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How will prices change in 2009 for Greater Boston?
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How will prices change in 2009 for Greater Boston single family homes?
Down more than 10%
62%
 62%  [ 5 ]
Down 5 - 10%
25%
 25%  [ 2 ]
Down 0 - 5%
12%
 12%  [ 1 ]
Up 0 - 5%
0%
 0%  [ 0 ]
Up 5 - 10%
0%
 0%  [ 0 ]
Up more than 10%
0%
 0%  [ 0 ]
Total Votes : 8

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admin
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Joined: 14 Jul 2005
Posts: 1823
Location: Greater Boston

PostPosted: Fri Jan 09, 2009 2:30 pm GMT    Post subject: How will prices change in 2009 for Greater Boston? Reply with quote

This poll will run for one year and is meant to catalog predictions of how home prices in the Greater Boston area will change in 2009. For the sake of having a consistent benchmark, predictions will be judged against the change in the S&P/Case-Shiller Boston Index from December 2008 to December 2009, in nominal terms. By corollary, predictions should be for single family homes withing the same MSA as the index. Please cast your vote in the poll and discuss below.
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admin
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Joined: 14 Jul 2005
Posts: 1823
Location: Greater Boston

PostPosted: Fri Jan 09, 2009 3:08 pm GMT    Post subject: Reply with quote

PS - You must be logged in to vote in the poll, though you can still comment as a guest.

- admin
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samz



Joined: 19 Feb 2008
Posts: 102
Location: Medford, MA

PostPosted: Fri Jan 09, 2009 5:03 pm GMT    Post subject: Reply with quote

I still feel like parts of Boston are stuck in a state of stalemate/denial. I recently got a listing from ZipRealty for a house in Arlington (one of only 29 SFH on the market there). The asking price is $549K, but according to the "Estimated Value" page, comparable homes sold for $464K, Zillow estimates it at $469K and CyberHomes estimates it at $462. Who knows what the actual selling price will be, but it doesn't sound like they're going to go quietly into the post-bubble world.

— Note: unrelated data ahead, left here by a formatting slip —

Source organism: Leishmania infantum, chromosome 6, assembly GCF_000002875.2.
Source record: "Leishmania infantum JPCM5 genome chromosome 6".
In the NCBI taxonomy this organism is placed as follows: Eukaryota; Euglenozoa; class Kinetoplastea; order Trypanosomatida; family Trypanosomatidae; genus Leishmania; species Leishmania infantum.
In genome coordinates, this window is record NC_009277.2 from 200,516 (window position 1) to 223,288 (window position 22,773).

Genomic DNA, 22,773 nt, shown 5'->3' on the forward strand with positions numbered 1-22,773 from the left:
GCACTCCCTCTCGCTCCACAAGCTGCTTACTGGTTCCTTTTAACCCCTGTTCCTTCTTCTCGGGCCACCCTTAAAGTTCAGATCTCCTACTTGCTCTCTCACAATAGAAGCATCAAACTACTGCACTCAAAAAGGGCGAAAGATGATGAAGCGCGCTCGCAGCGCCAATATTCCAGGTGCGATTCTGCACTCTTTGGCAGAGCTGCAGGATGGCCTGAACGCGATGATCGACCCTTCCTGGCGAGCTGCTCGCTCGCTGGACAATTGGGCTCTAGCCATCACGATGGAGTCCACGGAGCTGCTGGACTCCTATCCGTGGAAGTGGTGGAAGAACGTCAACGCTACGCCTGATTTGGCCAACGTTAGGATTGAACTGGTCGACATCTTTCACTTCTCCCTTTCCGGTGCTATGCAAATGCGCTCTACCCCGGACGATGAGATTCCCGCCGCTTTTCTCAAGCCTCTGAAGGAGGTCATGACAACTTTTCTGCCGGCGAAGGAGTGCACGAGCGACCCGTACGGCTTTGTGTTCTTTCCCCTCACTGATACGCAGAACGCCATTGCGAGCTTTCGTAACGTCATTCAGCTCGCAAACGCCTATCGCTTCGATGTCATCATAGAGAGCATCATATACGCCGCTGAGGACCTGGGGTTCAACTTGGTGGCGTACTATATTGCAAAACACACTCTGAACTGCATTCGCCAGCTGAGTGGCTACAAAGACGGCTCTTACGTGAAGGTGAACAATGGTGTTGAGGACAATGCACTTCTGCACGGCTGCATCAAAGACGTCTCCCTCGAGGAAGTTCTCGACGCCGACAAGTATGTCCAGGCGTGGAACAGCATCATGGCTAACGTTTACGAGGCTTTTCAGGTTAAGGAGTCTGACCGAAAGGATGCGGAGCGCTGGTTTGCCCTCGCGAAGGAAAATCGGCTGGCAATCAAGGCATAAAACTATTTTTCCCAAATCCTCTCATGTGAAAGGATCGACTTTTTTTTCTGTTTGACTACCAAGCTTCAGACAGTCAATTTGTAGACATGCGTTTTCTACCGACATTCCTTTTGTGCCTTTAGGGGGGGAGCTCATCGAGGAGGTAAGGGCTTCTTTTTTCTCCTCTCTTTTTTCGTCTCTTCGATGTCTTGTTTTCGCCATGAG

(FYI, the MLS# is 70861184)
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john p



Joined: 10 Mar 2006
Posts: 1820

PostPosted: Fri Jan 09, 2009 7:34 pm GMT    Post subject: Reply with quote

I would say that for areas that are older (built in the 20's or prior), you see a real wide range of quality depending on how up to date the housing stock is. When you think that it can cost $30-50k just for a kitchen, $15k for a bathroom, $10k for a roof, etc. a place that is insulated with modern windows and updated rooms can be worth a lot more than one that has been neglected.

A new house, developer grade, could cost about $125 per square foot. Where I live, house lots (builder's acre) were going for $200k to $250k. For a four square colonial with a 2 car garage it runs like $450k to $500k ($187 per square foot for house and land cost). For a family room or upgraded finishes you add from there.

I found that there was a sweet spot as far as age of house was concerned in my area, meaning when my house was built in 1997, house lots cost $60k and the dollar per square foot cost was closer to $90 or so, so total cost was ($107 per square foot for house and land). The lot selection was much better at the time as well. I paid about $160 per square foot for a house and lot on a golf course. New house construction went from $90k to $125k and house lots went from $60k to $200k.

My alternative was to buy a beater within the 128 Belt for like $250 a square foot that needed $80k in work which would have ended up costing me $320 a square foot (double what I paid) plus the headaches of having to be a general contractor.
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Brian C